Now connect that with the idea of stewardship, rather than ownership. We don’t own our money or possessions. They all belong to God. It’s all his wealth, and we are merely entrusted with using it for God’s purposes. The material things, the wealth of this world, which are technically from God, are what is being called “dishonest wealth,” wealth that is not the true wealth of heaven. And the moral of the parable is to spread that everywhere. One might say, to be prodigal with it—spending it with wild carelessness—on the poor—on those who most need help. And thus the dishonest wealth at our disposal is converted from dishonest wealth (wealth that doesn’t last), into true wealth. And thus we benefit by then having our friends who can help us later, when we’re at judgment, and the poor we have helped say to the master, “this is a good person, my friend, who was generous and loving toward me when I was poor and needed help. And now I intercede on their behalf, when they need help.” That’s what our stewardship of the master’s wealth is for. To use our master’s temporal wealth as he would—with generosity. So by our trustworthiness in the small matters of temporal wealth, which is God’s, we show ourselves to be trustworthy with the true wealth, which is our salvation.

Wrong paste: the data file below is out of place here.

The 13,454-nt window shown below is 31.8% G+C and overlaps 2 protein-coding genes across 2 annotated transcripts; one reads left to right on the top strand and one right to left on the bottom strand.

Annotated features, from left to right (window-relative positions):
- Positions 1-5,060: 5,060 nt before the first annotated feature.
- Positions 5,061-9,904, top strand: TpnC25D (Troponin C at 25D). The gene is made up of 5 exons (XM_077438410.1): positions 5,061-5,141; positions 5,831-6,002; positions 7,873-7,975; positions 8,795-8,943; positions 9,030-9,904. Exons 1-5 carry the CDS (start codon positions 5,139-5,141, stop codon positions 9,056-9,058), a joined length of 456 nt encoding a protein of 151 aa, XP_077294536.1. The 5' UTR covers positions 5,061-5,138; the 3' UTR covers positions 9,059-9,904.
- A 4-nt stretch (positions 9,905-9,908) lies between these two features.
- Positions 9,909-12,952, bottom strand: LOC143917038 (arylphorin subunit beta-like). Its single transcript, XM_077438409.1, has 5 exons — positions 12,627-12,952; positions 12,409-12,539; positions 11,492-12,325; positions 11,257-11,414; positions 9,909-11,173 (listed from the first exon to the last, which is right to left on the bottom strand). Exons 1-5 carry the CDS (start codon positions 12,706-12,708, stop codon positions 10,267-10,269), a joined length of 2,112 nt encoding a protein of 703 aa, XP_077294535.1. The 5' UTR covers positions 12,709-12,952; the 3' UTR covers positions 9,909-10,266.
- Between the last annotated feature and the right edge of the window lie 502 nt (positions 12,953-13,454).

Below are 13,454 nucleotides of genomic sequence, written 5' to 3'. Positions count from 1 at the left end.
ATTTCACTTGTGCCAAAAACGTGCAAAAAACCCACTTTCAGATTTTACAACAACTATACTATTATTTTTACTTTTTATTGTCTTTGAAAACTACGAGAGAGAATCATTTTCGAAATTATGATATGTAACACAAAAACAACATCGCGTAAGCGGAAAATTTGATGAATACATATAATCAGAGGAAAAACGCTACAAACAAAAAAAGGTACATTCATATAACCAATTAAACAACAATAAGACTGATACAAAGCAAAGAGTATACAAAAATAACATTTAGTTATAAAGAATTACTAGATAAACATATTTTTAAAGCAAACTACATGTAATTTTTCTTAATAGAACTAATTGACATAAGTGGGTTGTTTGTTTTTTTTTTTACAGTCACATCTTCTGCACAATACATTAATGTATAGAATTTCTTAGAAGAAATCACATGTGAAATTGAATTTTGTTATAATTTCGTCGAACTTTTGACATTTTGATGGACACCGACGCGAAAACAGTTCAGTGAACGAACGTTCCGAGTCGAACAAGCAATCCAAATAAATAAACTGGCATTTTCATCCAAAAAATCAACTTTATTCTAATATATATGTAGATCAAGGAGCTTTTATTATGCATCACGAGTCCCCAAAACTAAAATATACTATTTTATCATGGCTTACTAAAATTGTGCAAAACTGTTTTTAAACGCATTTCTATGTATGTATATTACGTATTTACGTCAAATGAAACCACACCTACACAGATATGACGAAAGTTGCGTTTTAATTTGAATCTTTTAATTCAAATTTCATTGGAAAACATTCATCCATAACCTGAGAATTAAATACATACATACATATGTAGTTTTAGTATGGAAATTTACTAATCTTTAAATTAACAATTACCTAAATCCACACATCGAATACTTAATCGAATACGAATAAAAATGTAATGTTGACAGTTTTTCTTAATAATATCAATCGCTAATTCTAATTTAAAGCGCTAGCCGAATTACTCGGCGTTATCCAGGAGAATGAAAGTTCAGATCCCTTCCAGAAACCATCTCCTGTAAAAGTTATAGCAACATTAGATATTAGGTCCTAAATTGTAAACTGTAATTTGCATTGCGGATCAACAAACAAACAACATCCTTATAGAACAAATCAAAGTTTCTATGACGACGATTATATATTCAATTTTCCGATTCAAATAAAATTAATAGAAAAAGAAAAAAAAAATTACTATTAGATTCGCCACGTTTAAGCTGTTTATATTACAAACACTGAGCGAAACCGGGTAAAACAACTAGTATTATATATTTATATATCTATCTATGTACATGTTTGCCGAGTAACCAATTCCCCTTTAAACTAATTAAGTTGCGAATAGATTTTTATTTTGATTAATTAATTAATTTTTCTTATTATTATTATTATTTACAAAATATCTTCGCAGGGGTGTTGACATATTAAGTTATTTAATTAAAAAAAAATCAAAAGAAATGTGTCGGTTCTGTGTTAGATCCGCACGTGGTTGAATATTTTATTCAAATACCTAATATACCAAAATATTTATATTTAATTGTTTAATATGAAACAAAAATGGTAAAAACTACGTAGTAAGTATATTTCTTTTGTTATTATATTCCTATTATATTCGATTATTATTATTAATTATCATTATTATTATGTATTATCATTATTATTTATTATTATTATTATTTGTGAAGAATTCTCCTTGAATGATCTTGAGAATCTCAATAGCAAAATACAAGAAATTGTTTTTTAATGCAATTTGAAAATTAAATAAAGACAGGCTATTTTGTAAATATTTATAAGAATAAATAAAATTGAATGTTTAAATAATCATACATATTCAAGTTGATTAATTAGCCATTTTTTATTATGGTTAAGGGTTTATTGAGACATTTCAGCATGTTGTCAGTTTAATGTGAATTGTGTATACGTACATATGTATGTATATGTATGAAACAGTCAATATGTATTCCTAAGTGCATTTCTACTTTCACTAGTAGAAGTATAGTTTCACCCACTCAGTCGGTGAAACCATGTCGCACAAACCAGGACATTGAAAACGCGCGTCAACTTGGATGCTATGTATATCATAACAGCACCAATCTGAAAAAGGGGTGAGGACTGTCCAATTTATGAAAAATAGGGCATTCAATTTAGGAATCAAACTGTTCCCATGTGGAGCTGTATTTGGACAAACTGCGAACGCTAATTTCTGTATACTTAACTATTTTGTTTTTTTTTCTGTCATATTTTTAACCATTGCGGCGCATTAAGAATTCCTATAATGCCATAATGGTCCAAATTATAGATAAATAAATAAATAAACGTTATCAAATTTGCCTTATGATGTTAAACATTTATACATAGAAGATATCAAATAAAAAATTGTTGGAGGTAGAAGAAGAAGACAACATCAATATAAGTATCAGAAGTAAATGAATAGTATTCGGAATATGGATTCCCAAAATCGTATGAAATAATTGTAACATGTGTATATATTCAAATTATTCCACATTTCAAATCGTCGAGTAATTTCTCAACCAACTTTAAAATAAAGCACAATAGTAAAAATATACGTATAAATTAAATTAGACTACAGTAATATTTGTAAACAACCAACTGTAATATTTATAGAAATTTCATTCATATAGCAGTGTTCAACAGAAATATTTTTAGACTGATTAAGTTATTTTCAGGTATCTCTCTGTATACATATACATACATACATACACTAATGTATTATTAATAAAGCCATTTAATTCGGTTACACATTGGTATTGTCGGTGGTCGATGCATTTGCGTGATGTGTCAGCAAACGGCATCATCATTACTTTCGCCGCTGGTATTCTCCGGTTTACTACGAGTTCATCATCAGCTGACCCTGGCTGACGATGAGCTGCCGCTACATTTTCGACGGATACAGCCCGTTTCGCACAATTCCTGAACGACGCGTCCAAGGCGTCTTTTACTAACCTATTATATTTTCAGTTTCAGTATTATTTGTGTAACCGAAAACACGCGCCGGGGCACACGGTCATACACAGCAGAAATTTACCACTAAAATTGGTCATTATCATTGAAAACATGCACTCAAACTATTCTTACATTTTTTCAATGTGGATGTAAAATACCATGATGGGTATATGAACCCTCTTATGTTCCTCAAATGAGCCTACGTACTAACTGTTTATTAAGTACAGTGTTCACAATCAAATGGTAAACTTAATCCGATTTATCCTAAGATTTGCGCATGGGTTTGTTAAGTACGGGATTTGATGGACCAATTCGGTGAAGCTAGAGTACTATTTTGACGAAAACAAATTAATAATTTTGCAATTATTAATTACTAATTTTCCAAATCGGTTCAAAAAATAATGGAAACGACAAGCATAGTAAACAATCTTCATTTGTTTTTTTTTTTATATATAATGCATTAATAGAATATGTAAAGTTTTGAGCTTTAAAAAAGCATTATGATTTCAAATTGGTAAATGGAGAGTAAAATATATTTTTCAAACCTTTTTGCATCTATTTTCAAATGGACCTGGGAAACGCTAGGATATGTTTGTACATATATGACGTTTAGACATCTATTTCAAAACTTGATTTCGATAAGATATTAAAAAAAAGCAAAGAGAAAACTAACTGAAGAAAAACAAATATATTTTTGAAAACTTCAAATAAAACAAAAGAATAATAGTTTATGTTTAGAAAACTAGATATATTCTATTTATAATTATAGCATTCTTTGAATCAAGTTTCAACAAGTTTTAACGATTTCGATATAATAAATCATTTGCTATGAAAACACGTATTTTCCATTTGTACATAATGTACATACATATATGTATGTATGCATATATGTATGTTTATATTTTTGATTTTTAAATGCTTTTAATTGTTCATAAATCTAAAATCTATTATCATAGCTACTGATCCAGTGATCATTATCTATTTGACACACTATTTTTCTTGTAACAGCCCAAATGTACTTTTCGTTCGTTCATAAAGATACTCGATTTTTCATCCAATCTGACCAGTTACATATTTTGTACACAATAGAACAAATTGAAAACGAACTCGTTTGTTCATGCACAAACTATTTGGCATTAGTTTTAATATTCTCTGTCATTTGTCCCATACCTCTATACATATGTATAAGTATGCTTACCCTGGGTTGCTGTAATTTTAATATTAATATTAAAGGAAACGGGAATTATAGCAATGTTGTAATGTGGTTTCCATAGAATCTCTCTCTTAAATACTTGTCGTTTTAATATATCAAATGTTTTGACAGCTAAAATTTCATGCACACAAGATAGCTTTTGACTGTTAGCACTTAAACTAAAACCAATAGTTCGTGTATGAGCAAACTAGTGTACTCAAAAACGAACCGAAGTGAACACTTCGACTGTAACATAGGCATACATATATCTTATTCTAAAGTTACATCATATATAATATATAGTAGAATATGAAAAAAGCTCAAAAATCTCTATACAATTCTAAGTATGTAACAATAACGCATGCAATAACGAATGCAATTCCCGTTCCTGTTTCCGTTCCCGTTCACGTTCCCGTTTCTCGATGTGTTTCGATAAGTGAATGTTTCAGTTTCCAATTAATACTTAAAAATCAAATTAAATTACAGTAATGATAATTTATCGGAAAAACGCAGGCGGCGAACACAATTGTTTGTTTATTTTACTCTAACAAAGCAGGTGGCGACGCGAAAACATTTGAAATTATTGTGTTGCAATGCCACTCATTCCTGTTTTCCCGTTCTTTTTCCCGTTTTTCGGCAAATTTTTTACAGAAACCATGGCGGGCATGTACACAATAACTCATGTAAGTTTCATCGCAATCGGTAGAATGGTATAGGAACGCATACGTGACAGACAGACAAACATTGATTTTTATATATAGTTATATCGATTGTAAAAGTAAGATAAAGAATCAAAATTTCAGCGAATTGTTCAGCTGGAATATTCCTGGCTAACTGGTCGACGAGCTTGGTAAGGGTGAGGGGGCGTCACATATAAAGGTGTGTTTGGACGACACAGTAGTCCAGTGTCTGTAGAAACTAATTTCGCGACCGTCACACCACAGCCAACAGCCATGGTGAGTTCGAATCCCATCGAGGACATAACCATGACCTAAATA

The things of this world, dishonest wealth, are meant to be tools, instruments for us. The same is true of our time: we can use it on things that don’t matter as much (hobbies, extra money, sports), over the things that truly matter, like our life in God. The Mass is how God continually purifies us to be his people. We also have daily mass, for those who are able to do so (and if you are able, you are encouraged to do so!) But without the Mass, we allow the sins and errors of this world to attack our minds and hearts unchallenged. They grow in us like an infection. Mass is the life-saving antivirus to the sinful influence of the world. You cannot be the servant of both God and the world. Only one gives eternal life.
And so Paul ends our second reading, “It is my wish, then, that in every place people should pray, lifting up holy hands…”
Let us put first things first: the worship of God, and the care of our neighbor, especially those in need. That we might not have hands that are made unholy by sin, greed, and disorder; but hands that are employed in holy works of mercy, that we may be good stewards of all that is entrusted to our care, as God’s holy people.